Islamic Feminism, Part III

(Hold on a second!  The dialogue actually starts here. )

 

Ahlam:  But why not?  We believe many of the same things as the People of the Book.

Safiya:  Yes, that’s true: but the Qur’an, by its very nature, won’t allow it.

Ahlam:  Why not?  The Qur’an repeatedly refers to the same narratives contained in the Old and New Testaments.

Safiya:  Yes, yes, that’s true—but only tangentially.  You have to examine the way the Qur’an is set up.  The capacity for self-transcendence—the thing that enabled the Bible to overcome its own patriarchy—just isn’t there.  The Qur’an, for Muslims, is the final word from Allah on how to live one’s life.  In the Qur’an, all narrative is subverted to the moral and ethical commands of Allah; in the Bible, it is the other way around.  The commandment of the law gives way to the story of the Gospel.  In the Qur’an, Allah has orders; in Scripture, Allah has plans!  See, I’m not simply talking about the individual narratives which make up our different Scriptures: I’m talking about metanarrative, that overarching story in which we move and breathe and find our footing.  The Muslim metanarrative is simply different, Ahlam.  There is a Creation and a Last Judgment, certainly—but habibi, you don’t have Iesa.  Without Iesa, there is no reconciliation between humans and Allah, and none between men and women, either.  The gap is too great for even our best prayers to fill.

Ahlam: I wish you didn’t have to bring him up, Safiya.  Iesa was more than a carpenter, to be sure, but you should know that Allah has no son–nor daughter, for that matter!

Safiya:  All this time I have been talking about my feminism as one of the reasons I left Islam, Ahlam—

Ahlam:  —Yes, and that has concerned me greatly, Safiya.  Is it really wise to leave something like Islam for the sake of any ideology?  Surely in my case, if I must choose between Islam and feminism, it will be Islam, without question.

Safiya:  See, that’s the thing.  It wasn’t because of feminism, really, that I left Islam.

Ahlam:  What was it?

Safiya:  Habibi, it was Iesa.

Ahlam:  Explain.

Safiya:  Ahlam, when you pray, where is Allah?

Ahlam:  Allah?  Well, he is . . . what an odd question.  Allah is above me, I suppose.  He is above all of us.

Safiya:  Is He near or far away?  Think about it.

Ahlam:  He is far away.  In heaven.

Safiya:  Would it be fair to say, you think, that there is a great distance between you and Allah, then?

Ahlam:  Sure.  I mean, I believe that Allah is looking out for me, is providing for me, but yes.

Safiya:  And Ahlam, when you pray at mosque, where are the men?

Ahlam:  They are . . . upstairs.

Safiya:  Would it be fair to say, then, that there is a great distance between you and Muslim men?

Ahlam:  Yes.

Safiya:  Ahlam, when I had been doubting Islam for a long time, fed up with the veils and the violence and the sexism, with the disapproving glances from men I didn’t even know—the first time I went to a Christian church, do you know what I saw?  I saw men and women worshipping in the same room.  They took it for granted, I think: but for me, it was the most beautiful thing I’d ever seen.  I didn’t have to cover my head—I could be who I was.  I cried in the back the whole time.  I didn’t know what else to do.  I had bought a New Testament a few weeks back, when I got home, I read this—well, here, you read it:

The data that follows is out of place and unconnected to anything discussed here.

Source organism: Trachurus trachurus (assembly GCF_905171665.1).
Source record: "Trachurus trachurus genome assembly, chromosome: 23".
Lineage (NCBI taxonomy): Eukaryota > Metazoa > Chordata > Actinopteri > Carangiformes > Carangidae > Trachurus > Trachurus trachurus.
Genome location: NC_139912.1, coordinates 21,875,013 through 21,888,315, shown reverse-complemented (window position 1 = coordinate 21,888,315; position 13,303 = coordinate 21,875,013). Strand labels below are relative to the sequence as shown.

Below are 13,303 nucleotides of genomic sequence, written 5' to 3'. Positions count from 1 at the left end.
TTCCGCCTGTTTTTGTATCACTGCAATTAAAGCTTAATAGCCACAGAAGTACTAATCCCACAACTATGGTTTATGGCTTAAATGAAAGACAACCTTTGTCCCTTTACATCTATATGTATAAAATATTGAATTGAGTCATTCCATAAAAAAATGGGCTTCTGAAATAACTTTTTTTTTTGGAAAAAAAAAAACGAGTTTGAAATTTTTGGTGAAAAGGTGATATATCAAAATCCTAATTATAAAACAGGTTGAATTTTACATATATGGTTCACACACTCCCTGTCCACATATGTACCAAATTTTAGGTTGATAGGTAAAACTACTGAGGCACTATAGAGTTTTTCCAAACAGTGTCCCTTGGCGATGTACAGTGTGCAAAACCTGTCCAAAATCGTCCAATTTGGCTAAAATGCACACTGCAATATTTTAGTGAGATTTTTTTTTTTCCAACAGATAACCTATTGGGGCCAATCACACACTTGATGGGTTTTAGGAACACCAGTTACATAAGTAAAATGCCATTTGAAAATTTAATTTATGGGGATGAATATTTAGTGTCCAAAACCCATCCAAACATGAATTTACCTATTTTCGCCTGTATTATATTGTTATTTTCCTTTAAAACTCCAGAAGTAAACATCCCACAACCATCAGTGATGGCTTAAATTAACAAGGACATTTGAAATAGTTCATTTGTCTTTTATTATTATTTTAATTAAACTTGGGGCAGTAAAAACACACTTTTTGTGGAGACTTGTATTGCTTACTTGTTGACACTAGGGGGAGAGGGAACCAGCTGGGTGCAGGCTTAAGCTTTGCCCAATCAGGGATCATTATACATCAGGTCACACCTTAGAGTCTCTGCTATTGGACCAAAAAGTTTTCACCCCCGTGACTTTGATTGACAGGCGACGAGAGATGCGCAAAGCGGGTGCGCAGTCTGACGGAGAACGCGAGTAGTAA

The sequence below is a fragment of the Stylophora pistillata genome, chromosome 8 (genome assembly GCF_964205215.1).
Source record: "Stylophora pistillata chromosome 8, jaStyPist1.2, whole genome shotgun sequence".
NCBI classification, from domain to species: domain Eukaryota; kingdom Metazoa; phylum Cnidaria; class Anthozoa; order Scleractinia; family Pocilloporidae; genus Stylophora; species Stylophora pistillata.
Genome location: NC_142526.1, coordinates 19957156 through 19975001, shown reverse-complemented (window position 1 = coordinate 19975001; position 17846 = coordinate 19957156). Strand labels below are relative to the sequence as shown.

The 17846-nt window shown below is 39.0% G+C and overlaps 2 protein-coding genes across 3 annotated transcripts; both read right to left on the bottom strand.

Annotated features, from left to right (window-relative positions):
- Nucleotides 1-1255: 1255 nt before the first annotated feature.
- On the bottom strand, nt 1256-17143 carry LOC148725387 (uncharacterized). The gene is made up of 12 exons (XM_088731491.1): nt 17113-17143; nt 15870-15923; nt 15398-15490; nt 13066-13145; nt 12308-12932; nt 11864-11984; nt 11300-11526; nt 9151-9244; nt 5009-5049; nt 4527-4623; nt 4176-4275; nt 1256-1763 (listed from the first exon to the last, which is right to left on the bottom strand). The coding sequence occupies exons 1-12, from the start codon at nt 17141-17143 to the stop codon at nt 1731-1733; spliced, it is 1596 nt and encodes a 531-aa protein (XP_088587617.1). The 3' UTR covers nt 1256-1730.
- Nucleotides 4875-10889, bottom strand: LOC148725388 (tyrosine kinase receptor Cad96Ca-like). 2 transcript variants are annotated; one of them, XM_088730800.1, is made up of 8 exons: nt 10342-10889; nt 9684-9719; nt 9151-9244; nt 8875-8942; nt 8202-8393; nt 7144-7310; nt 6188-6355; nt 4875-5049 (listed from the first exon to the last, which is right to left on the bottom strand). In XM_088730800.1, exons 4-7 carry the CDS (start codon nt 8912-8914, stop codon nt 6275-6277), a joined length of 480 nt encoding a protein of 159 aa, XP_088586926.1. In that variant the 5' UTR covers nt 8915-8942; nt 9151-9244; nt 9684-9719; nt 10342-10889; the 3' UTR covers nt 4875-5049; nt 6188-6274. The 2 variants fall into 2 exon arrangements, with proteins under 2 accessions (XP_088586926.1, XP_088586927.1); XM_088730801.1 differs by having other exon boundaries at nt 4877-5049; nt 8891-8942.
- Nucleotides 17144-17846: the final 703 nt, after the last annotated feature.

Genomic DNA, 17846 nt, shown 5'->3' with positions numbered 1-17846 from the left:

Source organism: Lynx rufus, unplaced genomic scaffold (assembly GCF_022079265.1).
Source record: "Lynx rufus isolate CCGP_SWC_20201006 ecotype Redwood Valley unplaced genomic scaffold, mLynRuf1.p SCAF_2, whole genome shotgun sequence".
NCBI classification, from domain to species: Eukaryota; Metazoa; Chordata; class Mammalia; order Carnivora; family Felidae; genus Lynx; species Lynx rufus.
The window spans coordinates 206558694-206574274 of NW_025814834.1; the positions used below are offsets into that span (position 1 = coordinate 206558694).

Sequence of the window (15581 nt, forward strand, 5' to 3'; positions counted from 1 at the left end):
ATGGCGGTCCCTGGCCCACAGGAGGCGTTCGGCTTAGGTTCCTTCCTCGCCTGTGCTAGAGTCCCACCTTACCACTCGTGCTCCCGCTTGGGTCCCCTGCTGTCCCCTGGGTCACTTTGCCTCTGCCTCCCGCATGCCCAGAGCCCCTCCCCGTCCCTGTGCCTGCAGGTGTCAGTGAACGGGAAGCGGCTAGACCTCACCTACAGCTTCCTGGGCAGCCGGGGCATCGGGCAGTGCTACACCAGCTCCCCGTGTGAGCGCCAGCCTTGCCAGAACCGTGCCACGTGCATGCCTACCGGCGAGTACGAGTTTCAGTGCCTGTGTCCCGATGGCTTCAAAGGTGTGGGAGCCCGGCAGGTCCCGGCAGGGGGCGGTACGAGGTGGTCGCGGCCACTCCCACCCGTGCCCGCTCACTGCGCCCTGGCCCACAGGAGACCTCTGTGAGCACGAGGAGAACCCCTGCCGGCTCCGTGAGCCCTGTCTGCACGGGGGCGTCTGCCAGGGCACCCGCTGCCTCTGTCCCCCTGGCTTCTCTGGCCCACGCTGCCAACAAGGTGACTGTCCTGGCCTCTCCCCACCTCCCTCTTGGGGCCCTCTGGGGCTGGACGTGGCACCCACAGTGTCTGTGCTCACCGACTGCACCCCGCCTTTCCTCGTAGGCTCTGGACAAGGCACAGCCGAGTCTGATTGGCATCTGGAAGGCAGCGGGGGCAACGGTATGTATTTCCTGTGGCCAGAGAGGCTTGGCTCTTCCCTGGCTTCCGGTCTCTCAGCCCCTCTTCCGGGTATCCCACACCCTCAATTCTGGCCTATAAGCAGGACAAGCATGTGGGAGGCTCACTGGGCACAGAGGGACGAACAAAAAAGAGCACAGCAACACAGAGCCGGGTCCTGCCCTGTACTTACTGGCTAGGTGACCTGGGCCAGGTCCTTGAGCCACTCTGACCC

Ahlam:  “But now in Christ Jesus you who once were far off have been brought near by the blood of Christ. For he is our peace; in his flesh he has made both groups into one and has broken down the dividing wall, that is, the hostility between us. He has abolished the law with its commandments and ordinances, that he might create in himself one new humanity in place of the two, thus making peace, and might reconcile both groups to God in one body through the cross, thus putting to death that hostility through it.”

Safiya:  Paul was talking about the division between Jew and Gentile, but at that time, I see now, Allah was speaking to me about a different wall, the wall between men and women, which He had also broken down in Iesa.  I didn’t decide to follow Iesa because he subscribed to my own philosophy or because of any kind of argument at all.  I decided to follow Iesa, to worship him as Allah Incarnate, because of the way His reconciliation of all peoples was taking place in that church.  I believed that Allah had reconciled himself to humanity in Christ because I saw the way that men and women had also been reconciled in Christ.  That was it for me.  I knew then that I wanted to be a part of that story.

Ahlam:  Do you suppose, Safiya, that that kind of community could ever exist among Muslims?

Safiya:  If I did, I wouldn’t have left Islam, habibi.  I think, ultimately, you’ve got to answer a big question if you’re ever going to work this out: can Islam ever transcend its own culture?  Can it overcome its seventh-century, Arabian moorings?  I haven’t seen a lot of evidence that it can.  But it’s something you’ll have to answer for yourself.


Ephesians 2:13-16, NRSV.

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One Response to Islamic Feminism, Part III

  1. Pingback: Islamic Feminism, Part II « Of City Streets and Falling Leaves

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